Friday, April 27, 2012

My Son Saw A Man Die Yesterday

He was at a friend's house down the street, sitting on his back deck talking.  They heard the crash but didn't think much of it until they heard the sirens and saw the lights.  Ran around to the front yard and saw the man sprawled onto the street.  The blood trail began several feet behind him.  Paramedics were already tending to him, suctioning blood from his mouth, trying to secure an airway.

My son distinctly saw blood coming from his eyes and nose and mouth and ears.  He was that close.

The man was broken all over.  The ATV he was riding was halfway up a tree.

My son saw him take his last few breaths.

He's been talking about it a lot.  He is very, very much like his momma.  Easily capable of compartmentalizing such a horrific thing into a very specific place in his brain.

He is also a 17-year-old boy.  He says that part of him feels guilty for thinking it was a cool thing to see.  I assured him that I totally get it, and that he is normal.

He is also a writer.  And as he tells this story, his eyes light up like only a writer's would.  And he says, "In part of my brain, all I can think about is how much I can get from this.  How this will affect my writing. (He writes sci-fi, crime dramas, war dramas)  How awesome is my writing going to be after having actually seen someone die?!"

My husband has been talking to him a lot.  Making sure he is okay.  Telling him that if he needs help sorting it out, if he needs to talk, that we are here for him.   My husband has been in the Army for 18 years.  Combat tours to Iraq and Afghanistan.  He knows death.  Up close.  Of friend and foe.

Both of my sons are amazingly grounded young men.  They have a self-awareness, an understanding of life and their place in it that is so rare in teenagers.  They are not afraid to talk about feelings.  But my oldest has such an incredible vocabulary, such that he is able to talk about himself and all of those feelings, lay it all out on the table, really examine and dissect himself, with unimaginable skill. 

He said, "seeing something like that changes you.  It's changed me, no doubt about it."

He told us that he feels a bit more humbled by the fragility of life and how small we actually are.

The man was apparently not wearing a helmet, was speeding and reckless, and at the time that he crashed, he was actually reaching to catch his hat that was being blown off by the wind.   My son found it bit upsetting to admit this information made him feel less sympathy for the man.  Or, as he put it, "My give-a-crap meter kinda went down a little." Although, he says that if it had been someone he loved, then those things would not have mattered.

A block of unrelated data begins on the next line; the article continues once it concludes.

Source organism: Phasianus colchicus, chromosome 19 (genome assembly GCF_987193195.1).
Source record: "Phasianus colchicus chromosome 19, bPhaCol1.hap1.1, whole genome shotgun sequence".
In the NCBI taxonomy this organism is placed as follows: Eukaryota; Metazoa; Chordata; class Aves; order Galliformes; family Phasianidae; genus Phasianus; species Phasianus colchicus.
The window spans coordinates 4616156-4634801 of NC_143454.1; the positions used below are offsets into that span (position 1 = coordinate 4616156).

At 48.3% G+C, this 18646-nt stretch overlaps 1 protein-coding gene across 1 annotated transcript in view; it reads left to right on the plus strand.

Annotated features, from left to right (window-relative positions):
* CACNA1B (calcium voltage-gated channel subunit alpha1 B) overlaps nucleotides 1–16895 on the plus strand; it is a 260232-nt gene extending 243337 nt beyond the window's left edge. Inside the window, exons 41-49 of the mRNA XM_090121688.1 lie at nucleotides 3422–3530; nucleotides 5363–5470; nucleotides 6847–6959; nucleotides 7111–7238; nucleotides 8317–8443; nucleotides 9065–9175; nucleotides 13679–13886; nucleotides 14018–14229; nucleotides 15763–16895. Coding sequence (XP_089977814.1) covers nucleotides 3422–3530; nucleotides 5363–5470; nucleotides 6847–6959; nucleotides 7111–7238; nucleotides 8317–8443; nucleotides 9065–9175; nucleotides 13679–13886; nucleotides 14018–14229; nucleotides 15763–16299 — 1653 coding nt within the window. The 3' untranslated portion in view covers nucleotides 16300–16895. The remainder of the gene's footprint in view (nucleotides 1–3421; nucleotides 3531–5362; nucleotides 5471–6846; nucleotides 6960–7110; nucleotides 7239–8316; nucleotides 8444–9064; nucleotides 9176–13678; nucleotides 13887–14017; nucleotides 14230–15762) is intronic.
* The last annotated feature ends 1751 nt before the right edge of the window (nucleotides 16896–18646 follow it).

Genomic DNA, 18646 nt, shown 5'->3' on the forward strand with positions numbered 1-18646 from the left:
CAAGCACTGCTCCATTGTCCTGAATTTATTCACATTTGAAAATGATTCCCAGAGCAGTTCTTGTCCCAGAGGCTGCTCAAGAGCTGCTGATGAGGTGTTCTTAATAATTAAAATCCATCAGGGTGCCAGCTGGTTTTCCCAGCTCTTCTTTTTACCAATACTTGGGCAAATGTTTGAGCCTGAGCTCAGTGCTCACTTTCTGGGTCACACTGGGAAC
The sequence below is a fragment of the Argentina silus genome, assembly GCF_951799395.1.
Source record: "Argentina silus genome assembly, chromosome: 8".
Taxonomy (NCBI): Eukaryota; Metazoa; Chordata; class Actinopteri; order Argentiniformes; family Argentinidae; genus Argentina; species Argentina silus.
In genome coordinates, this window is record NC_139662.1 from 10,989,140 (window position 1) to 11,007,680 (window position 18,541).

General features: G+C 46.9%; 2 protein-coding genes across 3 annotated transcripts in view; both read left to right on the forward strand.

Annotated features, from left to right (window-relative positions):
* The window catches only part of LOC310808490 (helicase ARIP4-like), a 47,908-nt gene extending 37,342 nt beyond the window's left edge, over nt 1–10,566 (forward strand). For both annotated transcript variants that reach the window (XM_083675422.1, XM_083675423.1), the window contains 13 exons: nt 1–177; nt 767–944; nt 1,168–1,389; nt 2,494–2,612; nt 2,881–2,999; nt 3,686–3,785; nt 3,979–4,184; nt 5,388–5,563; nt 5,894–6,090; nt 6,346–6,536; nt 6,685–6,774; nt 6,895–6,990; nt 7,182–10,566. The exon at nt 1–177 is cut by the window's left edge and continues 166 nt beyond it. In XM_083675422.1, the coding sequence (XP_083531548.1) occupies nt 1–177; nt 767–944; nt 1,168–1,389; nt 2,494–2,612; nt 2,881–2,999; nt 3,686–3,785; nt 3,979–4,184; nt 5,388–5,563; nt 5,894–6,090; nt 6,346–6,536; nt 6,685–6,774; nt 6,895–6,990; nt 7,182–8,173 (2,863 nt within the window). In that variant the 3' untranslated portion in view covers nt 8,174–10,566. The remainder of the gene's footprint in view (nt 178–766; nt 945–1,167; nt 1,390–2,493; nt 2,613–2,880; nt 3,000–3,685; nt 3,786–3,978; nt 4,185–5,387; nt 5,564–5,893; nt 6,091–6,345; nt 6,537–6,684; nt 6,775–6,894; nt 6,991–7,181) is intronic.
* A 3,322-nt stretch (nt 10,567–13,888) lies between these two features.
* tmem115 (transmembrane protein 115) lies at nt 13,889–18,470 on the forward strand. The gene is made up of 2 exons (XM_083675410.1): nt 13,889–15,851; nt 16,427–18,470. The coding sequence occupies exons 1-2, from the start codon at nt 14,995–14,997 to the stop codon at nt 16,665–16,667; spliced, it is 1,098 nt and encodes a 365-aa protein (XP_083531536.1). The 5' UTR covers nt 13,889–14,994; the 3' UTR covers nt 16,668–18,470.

These are all concepts he has the voice and the cognition to express to his father and me in words, and without prompting. 

Jake is the kind of kid who you cannot wait to see what he is going to do with the world once he has it by the tail.  You want to give him the keys to the kingdom just so you can sit back and watch. 
Maybe even follow him around so you can learn and take notes.

I see a lot of myself in him.  I see a lot of his dad in him.  But most of him is pure Jake.

I see a lot of myself in my youngest son, as well.  His dad's silent indignation.  But again, he is pure Andrew through and through.  His brilliance is the quiet kind.  He speaks when his words are perfect on his tongue, and only when his words will matter.  When he speaks, you sit up tall and listen, because he doesn't do it very often, and when he does, it will matter.  Though I am afraid that if he'd been the one to see such a sight, it would have affected him much differently.  He cried when his parakeet died.  Last year.  He's 15. 

I am humbled by both of them.  Every day.  And if I never make another mark on this planet with my name on it, it gives me more than enough gratitude to know that I made them. 

Jake went back today to look at the blood stain that still lingers on the asphalt in front of his friend's house.  He said, "I stood there, mom.  Just stood there.  Staring at this man's life spilled on the road.  And all I could do was breathe.  And be grateful I still could."

My son saw a man die yesterday. 

And I am okay with that.


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